We currently have about $16K cash. I'd like to have $30-35K+ for a ~6 month reserve. This will be a "single giant reserve fund" that will pay for large and/or unplanned expenses, frivolities like vacations, in addition to providing financial security/freedom in the event of hardship like job loss, medical expense, etc.
I know it will take time to get there. But it seems each time I reach some milestone (e.g., $20K, or briefly flirted with $25K) we get hammered with some large, unexpected expense which either saps the reserve fund, or adds to the debt.
Obviously, we should be budgeting for "unplanned expenses", and that's something I'm trying to work on as we've adjusted from two full-time incomes to one full-time + one part-time. The immediate concern is just getting out of the revolving debt, which should free up cash for building up the savings accounts or paying down other debts outstanding.
Examples over the last 12-18 months:
- $2000 for new hot water heater
- $2200 for vehicle repairs/maintenance (mea culpa, my Jeep is 14 years old, this should've been budgeted...)
- $2000 assessment for new parking lot on an "investment property"*
- $2300 for new washer/dryer **
* The "investment property" wasn't purchased as such. It's my wife's sole & separate from before we were married (I'm neither on title or mortgage). We have had one bad tenant in 11 years of renting it, and have never had to eat more than one mortgage payment between tenants. Rent covers the fixed expenses (mortgage, taxes, insurance, association dues).
** Both W&D were ~15 years old and have been on their last legs. Cheaper replacement options were available, but with considerably shorter expected lifespans (~10 years versus 25 years). We consider these more of an investment in the house itself (akin to a new roof, flooring, etc.) than a consumable. Feel free to disagree, but that was the rationale.
Total annual income is ~$130,000 but this is split unevenly between my full time salary ($100K), rental income ($10,000/year) and my wife's part-time income. I can provide additional detail re: income, expenses, assets, etc., if needed.
Our debt-utilization is under 25%, credit is generally quite favorable (774 Experian, 792 Transunion).
- Mortgage: $175K outstanding; 15 @ 2.875%, 12 years remaining.
- Mortgage ("Investment property"): $52K outstanding, ARM; 30 @ 5%, 15 years remaining
- Student Loans: $45,000 at 4% ($352 monthly payment)
- HELOC: $22,000 balance at 3.5%
- CC1: $3600 balance at 0% through December
- CC2: $2300 balance due Aug 28 to remain within grace period (this was an unplanned expense: new washer/dryer last week)
I am not asking how to get out from the condo mortgage, student loans, or even the HELOC, but simply for strategy to pay off the immediate obligations & credit cards, beyond which I can more comfortably divide our disposable income among those obligations + savings.
I had been planning to pay off the $3600 card over the next 90 days, but then our washer broke & we ended up with new washer & dryer. This expense will come from our current savings (it was put on a card solely for ease of purchase while we need to transfer $$ from savings to checking).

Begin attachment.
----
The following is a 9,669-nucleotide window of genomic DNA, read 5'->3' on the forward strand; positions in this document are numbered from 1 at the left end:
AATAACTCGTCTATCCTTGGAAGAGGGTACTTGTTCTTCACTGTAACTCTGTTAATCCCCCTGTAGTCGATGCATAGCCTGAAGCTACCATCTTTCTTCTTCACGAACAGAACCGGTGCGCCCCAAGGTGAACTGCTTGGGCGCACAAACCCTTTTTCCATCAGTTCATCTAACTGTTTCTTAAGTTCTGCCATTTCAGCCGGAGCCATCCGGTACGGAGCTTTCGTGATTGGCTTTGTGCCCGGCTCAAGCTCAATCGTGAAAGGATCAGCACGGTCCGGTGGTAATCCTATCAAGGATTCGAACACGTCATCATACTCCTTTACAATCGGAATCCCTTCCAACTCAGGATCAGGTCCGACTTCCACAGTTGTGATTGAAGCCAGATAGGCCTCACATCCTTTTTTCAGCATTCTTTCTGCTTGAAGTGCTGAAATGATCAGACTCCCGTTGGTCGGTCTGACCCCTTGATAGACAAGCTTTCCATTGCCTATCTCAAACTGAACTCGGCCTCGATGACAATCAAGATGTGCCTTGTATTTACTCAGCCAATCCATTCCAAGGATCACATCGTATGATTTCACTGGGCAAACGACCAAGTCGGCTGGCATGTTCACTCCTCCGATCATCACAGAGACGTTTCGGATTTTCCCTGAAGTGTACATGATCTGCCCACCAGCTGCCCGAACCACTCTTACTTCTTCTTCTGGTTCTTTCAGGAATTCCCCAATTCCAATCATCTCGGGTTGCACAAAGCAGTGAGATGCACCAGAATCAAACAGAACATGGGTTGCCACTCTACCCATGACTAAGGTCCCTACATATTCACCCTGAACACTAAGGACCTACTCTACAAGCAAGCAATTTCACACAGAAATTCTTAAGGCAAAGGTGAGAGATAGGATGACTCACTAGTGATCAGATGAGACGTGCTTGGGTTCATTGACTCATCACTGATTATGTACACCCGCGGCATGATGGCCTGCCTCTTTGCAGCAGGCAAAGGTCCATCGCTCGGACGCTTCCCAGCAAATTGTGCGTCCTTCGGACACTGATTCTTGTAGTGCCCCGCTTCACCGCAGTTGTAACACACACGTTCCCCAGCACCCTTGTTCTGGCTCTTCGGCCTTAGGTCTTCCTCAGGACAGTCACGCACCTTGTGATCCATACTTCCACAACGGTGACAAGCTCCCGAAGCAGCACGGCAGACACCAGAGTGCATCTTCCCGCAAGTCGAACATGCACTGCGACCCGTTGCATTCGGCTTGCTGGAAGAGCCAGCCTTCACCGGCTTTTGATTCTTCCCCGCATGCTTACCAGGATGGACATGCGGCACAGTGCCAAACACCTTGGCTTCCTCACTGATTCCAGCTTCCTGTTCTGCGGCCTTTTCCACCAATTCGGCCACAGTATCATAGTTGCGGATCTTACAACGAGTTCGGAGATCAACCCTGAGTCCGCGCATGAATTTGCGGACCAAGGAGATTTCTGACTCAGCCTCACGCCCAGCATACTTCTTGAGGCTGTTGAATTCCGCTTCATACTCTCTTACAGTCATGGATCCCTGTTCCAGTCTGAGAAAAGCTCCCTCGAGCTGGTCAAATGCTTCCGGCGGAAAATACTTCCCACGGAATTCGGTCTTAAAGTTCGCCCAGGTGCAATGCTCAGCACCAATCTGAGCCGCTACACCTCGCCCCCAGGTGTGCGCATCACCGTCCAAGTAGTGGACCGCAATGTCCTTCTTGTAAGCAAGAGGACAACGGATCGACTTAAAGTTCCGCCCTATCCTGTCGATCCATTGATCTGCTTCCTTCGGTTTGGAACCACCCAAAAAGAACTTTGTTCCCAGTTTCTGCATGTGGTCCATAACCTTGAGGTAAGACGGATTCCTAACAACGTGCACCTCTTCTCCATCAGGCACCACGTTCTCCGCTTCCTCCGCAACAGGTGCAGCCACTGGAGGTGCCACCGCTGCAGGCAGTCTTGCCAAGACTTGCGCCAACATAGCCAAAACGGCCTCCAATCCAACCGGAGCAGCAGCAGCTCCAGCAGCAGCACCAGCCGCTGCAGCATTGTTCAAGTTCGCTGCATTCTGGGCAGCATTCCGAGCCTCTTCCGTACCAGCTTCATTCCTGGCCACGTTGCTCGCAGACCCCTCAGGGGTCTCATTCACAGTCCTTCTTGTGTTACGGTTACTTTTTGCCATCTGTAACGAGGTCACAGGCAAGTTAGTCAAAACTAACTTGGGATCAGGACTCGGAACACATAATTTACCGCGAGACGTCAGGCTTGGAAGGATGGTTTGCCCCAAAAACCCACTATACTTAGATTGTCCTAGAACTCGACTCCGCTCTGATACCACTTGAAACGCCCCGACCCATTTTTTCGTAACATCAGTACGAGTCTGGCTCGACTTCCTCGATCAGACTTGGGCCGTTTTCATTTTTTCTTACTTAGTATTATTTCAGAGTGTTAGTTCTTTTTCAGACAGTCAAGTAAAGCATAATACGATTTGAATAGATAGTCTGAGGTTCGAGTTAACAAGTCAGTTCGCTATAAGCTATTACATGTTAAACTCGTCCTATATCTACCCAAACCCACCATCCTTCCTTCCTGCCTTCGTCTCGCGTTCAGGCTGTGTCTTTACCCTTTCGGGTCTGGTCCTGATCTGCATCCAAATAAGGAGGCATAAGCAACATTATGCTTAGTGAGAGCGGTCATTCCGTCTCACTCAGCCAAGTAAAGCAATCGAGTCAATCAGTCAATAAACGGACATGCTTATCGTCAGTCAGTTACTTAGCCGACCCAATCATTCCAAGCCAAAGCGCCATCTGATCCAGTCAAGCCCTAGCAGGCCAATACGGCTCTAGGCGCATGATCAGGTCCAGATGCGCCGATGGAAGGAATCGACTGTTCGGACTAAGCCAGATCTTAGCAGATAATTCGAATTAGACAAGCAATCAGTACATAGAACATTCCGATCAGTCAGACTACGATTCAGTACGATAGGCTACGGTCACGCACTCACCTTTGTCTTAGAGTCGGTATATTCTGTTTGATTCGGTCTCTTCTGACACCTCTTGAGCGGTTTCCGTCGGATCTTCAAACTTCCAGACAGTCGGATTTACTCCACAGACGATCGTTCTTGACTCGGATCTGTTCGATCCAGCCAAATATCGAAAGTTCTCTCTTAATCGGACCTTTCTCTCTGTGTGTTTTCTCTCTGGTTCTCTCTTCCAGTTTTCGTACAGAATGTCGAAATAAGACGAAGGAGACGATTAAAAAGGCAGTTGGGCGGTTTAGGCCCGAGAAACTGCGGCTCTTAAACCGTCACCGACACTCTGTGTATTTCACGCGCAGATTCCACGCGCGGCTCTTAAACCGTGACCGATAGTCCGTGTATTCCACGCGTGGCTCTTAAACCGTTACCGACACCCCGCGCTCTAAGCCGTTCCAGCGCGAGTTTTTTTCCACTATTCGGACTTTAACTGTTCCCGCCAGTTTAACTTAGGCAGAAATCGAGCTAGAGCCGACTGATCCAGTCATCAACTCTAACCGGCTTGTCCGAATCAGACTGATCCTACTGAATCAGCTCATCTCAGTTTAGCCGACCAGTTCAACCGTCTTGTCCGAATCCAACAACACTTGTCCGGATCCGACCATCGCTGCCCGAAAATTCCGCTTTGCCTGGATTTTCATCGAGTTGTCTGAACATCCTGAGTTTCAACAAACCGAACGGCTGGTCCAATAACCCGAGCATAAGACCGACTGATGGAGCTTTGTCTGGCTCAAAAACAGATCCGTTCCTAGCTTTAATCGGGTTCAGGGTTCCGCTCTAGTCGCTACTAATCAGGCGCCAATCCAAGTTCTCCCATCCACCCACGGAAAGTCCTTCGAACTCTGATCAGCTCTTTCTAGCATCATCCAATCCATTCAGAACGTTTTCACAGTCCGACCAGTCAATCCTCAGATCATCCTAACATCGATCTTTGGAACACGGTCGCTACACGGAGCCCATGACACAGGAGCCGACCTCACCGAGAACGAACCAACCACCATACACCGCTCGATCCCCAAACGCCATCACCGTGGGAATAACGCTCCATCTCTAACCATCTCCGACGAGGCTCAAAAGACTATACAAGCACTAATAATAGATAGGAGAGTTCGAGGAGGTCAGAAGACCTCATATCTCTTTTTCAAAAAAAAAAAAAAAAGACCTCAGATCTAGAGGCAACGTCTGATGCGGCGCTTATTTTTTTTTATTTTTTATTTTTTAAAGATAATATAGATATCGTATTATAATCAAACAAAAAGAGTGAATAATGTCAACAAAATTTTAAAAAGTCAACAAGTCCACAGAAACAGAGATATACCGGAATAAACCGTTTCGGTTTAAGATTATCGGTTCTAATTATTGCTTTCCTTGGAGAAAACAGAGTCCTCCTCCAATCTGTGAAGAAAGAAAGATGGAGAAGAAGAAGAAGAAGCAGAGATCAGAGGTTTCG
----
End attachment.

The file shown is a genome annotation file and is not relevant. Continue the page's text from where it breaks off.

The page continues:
I'd like to pay off both CC's which amounts to a pretty staggering outlay in the next ~90 days of nearly $10K (we will have property taxes & homeowners insurance due September, totaling ~$4000 -- these were planned for, but the W&D were not!), which would basically cut our reserve/savings fund to barely one month's expenses.
This is a pretty tough pill to swallow, but it seems like the way to go. Like, the debt snowball approach; after zeroing out the CC accounts I should be able to redirect most of my budgeted "credit card bill payment" money ($1000-1500/month) to grow the reserve fund.
But this puts me in a cash position that is, well, way less than I am really comfortable with, and I fear the day that my 2005 Jeep will need to be replaced, or our central air unit breaks ($4500 to replace), or our driveway caves in, etc.
One alternative would be to consolidate the CC debts into the HELOC. I don't particularly like that, but it seems somehow more "manageable" provided we continue to pay it down aggressively (~$1000/month).
I could come up with an extra $500 monthly by temporarily (say, for the next 4-5 months) reducing my 401k contributions to the company match amount. I don't really want to do this, either, but there may be a case for doing so.
I don't feel particularly over-extended (assets > liabilities by a good margin, cash position & net worth increasing steadily, debt is going down).
We made a $52,000 down payment and have a 15-year note that pays down principal at the rate of ~$1000/month. So we have a nominally high mortgage payment (compared to the more popular 30-year note), but also considerably more equity. While this insulates us against downturns in the market, it comes at the expense of cash/liquidity.
I contribute about $750/month to my 401k, and we pay about $300 towards some life insurance policies, etc.
I figure lot of "average" people do not do one or more of these things, but we do all of them, and it's a bit of a double-edged sword: yes, we're saving for retirement, yes, we have well-funded 401k, yes we have strong equity position in real estate, but as a result of these savings/investments, sometimes feel cash-poor.